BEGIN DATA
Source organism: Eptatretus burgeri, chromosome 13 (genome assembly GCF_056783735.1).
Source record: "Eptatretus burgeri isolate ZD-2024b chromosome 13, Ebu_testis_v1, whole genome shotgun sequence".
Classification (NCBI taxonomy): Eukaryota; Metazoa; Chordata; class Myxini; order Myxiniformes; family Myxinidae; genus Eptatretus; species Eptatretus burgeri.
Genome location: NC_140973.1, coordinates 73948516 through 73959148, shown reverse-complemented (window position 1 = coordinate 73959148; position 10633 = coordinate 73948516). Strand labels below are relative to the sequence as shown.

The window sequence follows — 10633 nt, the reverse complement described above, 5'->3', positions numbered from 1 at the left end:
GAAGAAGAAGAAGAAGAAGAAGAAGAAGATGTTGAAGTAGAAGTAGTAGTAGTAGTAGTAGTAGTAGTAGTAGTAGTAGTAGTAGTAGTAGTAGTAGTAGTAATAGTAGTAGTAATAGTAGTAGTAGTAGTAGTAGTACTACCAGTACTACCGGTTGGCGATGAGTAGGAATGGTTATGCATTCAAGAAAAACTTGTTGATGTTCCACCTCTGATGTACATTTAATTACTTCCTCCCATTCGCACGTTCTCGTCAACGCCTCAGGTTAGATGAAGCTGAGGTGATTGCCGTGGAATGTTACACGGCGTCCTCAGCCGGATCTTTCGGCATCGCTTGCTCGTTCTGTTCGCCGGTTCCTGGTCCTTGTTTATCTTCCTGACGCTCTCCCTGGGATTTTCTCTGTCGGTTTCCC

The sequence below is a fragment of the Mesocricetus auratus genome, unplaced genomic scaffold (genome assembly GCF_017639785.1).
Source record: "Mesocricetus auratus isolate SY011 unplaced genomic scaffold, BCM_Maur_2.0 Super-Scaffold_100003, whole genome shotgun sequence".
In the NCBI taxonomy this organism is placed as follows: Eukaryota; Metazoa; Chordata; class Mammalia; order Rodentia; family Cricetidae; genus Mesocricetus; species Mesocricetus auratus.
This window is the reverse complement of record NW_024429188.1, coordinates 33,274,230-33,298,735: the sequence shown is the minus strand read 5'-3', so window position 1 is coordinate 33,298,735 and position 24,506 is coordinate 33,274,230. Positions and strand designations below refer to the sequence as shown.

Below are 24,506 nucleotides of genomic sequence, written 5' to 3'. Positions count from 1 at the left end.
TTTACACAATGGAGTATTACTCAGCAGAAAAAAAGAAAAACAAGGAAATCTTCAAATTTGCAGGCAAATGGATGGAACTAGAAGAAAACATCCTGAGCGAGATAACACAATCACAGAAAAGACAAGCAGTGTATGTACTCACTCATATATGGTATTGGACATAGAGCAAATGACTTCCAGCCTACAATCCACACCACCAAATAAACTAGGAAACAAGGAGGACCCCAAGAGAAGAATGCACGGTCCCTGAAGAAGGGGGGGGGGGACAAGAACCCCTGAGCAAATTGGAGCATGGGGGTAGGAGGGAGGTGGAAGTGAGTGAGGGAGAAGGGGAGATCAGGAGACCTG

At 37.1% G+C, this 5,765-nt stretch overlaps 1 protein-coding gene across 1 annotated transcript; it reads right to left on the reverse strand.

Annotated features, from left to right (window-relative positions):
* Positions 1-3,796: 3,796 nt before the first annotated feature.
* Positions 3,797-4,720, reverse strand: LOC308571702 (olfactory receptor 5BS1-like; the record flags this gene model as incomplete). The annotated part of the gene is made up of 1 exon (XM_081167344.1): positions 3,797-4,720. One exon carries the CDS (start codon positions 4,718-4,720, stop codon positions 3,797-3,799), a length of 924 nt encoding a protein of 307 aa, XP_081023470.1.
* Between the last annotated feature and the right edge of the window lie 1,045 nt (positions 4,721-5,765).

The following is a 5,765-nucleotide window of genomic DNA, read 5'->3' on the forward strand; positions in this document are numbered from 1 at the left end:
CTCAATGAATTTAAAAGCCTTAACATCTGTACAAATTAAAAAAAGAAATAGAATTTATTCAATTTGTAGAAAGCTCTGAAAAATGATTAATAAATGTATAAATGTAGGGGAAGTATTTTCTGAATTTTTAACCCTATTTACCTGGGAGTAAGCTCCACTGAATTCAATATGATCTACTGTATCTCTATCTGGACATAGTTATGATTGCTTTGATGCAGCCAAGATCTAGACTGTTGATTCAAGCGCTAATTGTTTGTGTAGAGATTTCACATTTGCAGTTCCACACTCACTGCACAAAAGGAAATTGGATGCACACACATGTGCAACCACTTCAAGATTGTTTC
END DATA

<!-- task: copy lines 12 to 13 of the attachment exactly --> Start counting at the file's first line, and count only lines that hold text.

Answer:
TTTACACAATGGAGTATTACTCAGCAGAAAAAAAGAAAAACAAGGAAATCTTCAAATTTGCAGGCAAATGGATGGAACTAGAAGAAAACATCCTGAGCGAGATAACACAATCACAGAAAAGACAAGCAGTGTATGTACTCACTCATATATGGTATTGGACATAGAGCAAATGACTTCCAGCCTACAATCCACACCACCAAATAAACTAGGAAACAAGGAGGACCCCAAGAGAAGAATGCACGGTCCCTGAAGAAGGGGGGGGGGGACAAGAACCCCTGAGCAAATTGGAGCATGGGGGTAGGAGGGAGGTGGAAGTGAGTGAGGGAGAAGGGGAGATCAGGAGACCTG

At 37.1% G+C, this 5,765-nt stretch overlaps 1 protein-coding gene across 1 annotated transcript; it reads right to left on the reverse strand.